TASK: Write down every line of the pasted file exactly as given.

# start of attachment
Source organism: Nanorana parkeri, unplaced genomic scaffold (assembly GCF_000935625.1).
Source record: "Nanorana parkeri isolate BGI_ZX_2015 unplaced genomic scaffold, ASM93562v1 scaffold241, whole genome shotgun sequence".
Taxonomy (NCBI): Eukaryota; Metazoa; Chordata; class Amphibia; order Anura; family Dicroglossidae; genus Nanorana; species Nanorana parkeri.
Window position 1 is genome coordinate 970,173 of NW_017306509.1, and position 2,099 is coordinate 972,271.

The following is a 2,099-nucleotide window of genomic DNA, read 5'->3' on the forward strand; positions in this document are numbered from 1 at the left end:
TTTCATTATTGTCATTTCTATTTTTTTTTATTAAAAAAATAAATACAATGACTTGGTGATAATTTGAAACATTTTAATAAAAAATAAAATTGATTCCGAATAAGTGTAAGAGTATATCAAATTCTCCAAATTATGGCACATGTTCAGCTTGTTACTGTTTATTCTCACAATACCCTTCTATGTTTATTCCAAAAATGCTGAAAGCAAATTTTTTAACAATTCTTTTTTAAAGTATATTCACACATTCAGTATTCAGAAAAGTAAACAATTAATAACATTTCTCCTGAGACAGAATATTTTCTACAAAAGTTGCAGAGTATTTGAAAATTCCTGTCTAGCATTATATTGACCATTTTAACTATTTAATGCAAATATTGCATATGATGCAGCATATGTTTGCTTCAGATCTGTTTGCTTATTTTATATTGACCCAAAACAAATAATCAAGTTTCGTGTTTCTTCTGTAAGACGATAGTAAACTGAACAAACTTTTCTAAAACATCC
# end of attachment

Source organism: Nanorana parkeri, unplaced genomic scaffold (assembly GCF_000935625.1).
Source record: "Nanorana parkeri isolate BGI_ZX_2015 unplaced genomic scaffold, ASM93562v1 scaffold241, whole genome shotgun sequence".
Taxonomy (NCBI): Eukaryota; Metazoa; Chordata; class Amphibia; order Anura; family Dicroglossidae; genus Nanorana; species Nanorana parkeri.
Window position 1 is genome coordinate 970,173 of NW_017306509.1, and position 2,099 is coordinate 972,271.

The following is a 2,099-nucleotide window of genomic DNA, read 5'->3' on the forward strand; positions in this document are numbered from 1 at the left end:
TTTCATTATTGTCATTTCTATTTTTTTTTATTAAAAAAATAAATACAATGACTTGGTGATAATTTGAAACATTTTAATAAAAAATAAAATTGATTCCGAATAAGTGTAAGAGTATATCAAATTCTCCAAATTATGGCACATGTTCAGCTTGTTACTGTTTATTCTCACAATACCCTTCTATGTTTATTCCAAAAATGCTGAAAGCAAATTTTTTAACAATTCTTTTTTAAAGTATATTCACACATTCAGTATTCAGAAAAGTAAACAATTAATAACATTTCTCCTGAGACAGAATATTTTCTACAAAAGTTGCAGAGTATTTGAAAATTCCTGTCTAGCATTATATTGACCATTTTAACTATTTAATGCAAATATTGCATATGATGCAGCATATGTTTGCTTCAGATCTGTTTGCTTATTTTATATTGACCCAAAACAAATAATCAAGTTTCGTGTTTCTTCTGTAAGACGATAGTAAACTGAACAAACTTTTCTAAAACATCC